Joining Oregon State baseball was what Tanner Sanders calls his “last hope” for staying on the Corvallis campus.

He really wanted to play football, which he came to OSU to do, but it didn’t work out with the Beavers. He planned to look elsewhere.

Sanders spent a season as a walk-on with Oregon State basketball before moving on to baseball. His swing was starting to come around after a summer of baseball on an Alaskan collegiate league team in 2016. He was ready to rejoin coach Pat Casey on the diamond for a second season when Beaver basketball coach Wayne Tinkle called.

Tinkle wanted Sanders back, leaving the 2014 Crescent Valley High graduate with a decision.

“I couldn’t really turn down this opportunity right here,” Sanders said earlier this week as he stood inside Gill Coliseum. “I struggled with it for a while because I dedicated a lot of time and went over to Alaska.”

But he knew he could have an immediate impact in basketball. Baseball was much more of an uncertainty. Tinkle and the Beavers were staring at a 2016-17 lineup without much experience or depth, and Sanders could help right away.

“He sets a great example for the other guys, because he’s the one communicating when we say we need more talk,” Tinkle said of Sanders, a 6-foot-5 guard who played in 29 games last season, averaging 8.6 minutes per contest. “He’s flying around defensively, on the ball, off the ball, in the positions we’re trying to get the rest of the guys. He’s someone they can look to and he sets the example.”

With now a deeper and more talented roster, it’s uncertain how much playing time Sanders will get. But Tinkle says every day that Sanders is in uniform he helps the team get better.

Sanders, a speech communications major, and the Beavers open their schedule with a Friday exhibition at home against Pacific. The regular season starts Nov. 10 hosting Southern Utah.

Sanders’ contributions, though limited in playing time, aren’t lost on his opponents. And when younger teammates grow frustrated with their understanding of a new system, Sanders is there to help and maybe crack a joke to lighten the mood.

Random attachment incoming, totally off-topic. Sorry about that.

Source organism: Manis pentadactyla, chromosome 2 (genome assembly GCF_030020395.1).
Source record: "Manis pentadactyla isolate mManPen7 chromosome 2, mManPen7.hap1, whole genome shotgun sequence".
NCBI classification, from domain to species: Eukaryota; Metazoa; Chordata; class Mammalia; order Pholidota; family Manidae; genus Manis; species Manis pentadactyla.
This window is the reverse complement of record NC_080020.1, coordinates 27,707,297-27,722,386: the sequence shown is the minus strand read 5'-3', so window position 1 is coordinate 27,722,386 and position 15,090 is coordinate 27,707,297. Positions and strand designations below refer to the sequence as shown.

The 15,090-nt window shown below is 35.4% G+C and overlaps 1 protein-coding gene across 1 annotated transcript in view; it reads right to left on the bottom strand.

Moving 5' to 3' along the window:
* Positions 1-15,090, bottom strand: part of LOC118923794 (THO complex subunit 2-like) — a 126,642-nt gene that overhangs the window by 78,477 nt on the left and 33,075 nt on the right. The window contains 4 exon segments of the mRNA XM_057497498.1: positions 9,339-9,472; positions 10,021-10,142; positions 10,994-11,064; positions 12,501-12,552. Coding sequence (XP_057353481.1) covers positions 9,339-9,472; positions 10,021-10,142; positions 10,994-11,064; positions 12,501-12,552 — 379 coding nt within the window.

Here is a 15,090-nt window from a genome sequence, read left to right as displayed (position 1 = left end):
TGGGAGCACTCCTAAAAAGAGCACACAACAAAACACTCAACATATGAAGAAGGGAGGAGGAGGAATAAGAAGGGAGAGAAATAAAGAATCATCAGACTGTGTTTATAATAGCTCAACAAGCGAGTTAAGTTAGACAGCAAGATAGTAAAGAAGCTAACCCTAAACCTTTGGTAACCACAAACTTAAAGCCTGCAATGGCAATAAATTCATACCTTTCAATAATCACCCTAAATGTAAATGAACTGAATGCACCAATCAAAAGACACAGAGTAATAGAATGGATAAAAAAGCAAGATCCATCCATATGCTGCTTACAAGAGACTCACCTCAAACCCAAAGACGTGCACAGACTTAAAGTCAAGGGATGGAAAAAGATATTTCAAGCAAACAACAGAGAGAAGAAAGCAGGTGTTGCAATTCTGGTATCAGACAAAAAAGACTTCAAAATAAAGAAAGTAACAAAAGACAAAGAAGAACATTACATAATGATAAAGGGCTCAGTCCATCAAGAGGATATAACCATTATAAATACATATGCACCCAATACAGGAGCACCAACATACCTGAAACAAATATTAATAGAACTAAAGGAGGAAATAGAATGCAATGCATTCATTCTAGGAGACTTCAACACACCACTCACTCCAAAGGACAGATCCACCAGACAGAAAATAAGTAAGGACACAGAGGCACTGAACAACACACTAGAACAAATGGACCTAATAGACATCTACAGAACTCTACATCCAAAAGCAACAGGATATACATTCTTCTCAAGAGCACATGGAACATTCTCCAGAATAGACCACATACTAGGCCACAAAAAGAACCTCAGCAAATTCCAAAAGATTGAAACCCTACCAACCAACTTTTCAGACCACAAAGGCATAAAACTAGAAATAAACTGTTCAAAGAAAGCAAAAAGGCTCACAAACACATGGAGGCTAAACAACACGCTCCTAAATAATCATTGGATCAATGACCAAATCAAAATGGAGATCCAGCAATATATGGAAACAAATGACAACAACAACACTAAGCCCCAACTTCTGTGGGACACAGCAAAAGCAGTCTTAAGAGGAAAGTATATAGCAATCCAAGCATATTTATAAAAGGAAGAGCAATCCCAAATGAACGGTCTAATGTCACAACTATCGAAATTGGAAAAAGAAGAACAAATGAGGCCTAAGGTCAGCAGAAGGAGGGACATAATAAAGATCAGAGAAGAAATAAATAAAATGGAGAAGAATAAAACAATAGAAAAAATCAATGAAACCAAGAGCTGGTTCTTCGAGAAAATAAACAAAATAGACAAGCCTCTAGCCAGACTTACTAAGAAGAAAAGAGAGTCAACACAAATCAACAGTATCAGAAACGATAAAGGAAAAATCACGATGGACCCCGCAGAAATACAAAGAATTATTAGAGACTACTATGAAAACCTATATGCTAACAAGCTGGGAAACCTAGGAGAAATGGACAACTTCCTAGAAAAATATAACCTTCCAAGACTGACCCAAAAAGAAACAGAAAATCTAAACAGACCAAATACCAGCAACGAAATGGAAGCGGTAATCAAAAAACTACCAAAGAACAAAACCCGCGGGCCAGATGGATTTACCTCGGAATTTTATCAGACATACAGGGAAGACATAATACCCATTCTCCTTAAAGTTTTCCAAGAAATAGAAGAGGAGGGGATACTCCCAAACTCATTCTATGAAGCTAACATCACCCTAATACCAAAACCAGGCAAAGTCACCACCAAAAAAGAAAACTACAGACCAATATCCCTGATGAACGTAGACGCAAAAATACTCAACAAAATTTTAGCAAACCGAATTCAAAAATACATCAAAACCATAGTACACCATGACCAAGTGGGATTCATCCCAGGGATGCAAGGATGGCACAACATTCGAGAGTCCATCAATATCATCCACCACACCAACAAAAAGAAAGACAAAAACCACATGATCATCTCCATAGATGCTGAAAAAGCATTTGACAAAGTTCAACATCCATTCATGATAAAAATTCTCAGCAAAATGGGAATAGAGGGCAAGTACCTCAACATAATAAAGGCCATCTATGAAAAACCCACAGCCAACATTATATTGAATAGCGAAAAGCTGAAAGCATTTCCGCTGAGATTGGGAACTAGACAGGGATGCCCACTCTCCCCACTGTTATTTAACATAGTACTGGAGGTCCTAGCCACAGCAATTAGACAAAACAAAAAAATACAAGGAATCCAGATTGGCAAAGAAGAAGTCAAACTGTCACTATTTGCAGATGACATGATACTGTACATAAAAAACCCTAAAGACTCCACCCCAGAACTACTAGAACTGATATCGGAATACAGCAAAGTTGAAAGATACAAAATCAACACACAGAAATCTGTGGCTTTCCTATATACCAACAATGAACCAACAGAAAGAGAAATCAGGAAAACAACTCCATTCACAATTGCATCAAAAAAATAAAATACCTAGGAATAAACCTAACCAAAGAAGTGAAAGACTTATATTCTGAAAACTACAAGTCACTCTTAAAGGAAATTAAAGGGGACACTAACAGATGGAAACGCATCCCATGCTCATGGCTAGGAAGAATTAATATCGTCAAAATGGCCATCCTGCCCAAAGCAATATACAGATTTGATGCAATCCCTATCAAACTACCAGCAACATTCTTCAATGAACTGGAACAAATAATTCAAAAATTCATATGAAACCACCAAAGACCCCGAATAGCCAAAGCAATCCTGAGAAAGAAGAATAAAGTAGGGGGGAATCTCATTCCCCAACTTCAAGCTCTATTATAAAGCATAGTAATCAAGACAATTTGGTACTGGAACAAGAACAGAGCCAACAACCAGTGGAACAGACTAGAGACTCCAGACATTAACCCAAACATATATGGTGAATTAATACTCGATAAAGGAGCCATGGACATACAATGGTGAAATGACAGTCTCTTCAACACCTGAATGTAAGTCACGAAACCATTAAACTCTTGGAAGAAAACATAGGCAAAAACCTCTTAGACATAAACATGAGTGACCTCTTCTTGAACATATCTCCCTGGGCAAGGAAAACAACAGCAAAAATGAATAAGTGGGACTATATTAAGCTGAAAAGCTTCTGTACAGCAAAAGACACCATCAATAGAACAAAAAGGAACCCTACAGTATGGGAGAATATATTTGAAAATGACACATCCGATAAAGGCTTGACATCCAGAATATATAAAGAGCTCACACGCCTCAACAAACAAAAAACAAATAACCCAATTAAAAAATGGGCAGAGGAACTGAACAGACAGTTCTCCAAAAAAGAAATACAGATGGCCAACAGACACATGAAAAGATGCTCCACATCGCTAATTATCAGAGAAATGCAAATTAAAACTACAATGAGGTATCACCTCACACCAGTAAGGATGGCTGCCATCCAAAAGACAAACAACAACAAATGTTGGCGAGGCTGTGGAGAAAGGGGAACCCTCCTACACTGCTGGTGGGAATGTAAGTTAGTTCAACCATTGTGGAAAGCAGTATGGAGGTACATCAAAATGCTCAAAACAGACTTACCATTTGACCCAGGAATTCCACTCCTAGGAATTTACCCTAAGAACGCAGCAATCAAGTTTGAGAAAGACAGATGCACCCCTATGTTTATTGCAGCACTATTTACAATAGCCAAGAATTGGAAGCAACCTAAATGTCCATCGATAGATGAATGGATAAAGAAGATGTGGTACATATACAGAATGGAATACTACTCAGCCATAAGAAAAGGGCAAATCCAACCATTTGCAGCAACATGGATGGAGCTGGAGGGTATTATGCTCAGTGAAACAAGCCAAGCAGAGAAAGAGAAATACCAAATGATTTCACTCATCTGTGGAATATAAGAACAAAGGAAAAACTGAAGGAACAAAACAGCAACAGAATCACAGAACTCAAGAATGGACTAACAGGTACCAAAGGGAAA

“Tanner brings a lot. He’s a personality for one. He’s someone everybody gets along with,” junior forward Tres Tinkle said. “Just a happy person, always has positive energy, and that’s what the team needs. Somebody that can make the guys laugh and brings energy every single day.”

Junior forward Drew Eubanks said Sanders is fun to be around but also provides guidance and leadership to the team’s younger players both on and off the floor.

“We always need that,” Eubanks said. “You can have all the young talent you want, but if you don’t have somebody to guide them it makes it difficult to be a better group.”

Sanders is still a leader on the football field even though he no longer plays the sport.

He’s an offensive consultant of sorts at Crescent Valley, where his dad Scott is the head coach and brother Cameron is a junior running back and linebacker.

The Raiders (8-1) open the OSAA 5A state playoffs Friday at home against Marist Catholic, a team CV defeated with a 42-27 comeback win in Eugene in the season opener.

“I just kind of help out wherever I’m needed on the offensive side of the ball,” said Sanders, who has basketball practice in the late morning and early afternoon before heading to Crescent Valley for football practice, working primarily with the quarterbacks and receivers.

Scott Sanders, a former OSU football player whose CV team is seeded fifth in the 5A bracket, said Tanner relates well to the players.

“We have a lot of good coaches on our staff, but he’s that younger coach that probably can talk in a little better language to the kids than we can,” the elder Sanders said. “He’s a good bridge between us old guys and the kids. He has a great offensive mind. He played quarterback, he sees things on the field. I’m an old linebacker, so he has a lot better vision than I do for the offensive side of the ball.”

Cam Sanders said he likes having his older brother around.

“It’s awesome because he gives you more tough love,” he said. “Tanner is an athlete still so he still has that mentality.”

Sanders will miss the first two weeks of the state playoffs because of his basketball schedule but would likely be available if the Raiders reach the semifinals.

Sanders has had an uncommon ride through his athletic career, having donned uniforms for three different sports at the major college level.

The path has taken many turns with hurdles to overcome. But he felt comfort when he got the invitation from coach Tinkle to return to basketball that he was where he was supposed to be.

“It’s been crazy at times. Fun, obviously, been tough at times. But I never really thought I’d be a college basketball player when I was playing in high school, with the three sports that I played,” he said. “But I couldn’t be happier with where I’m at and this group of guys and coaching staff.”


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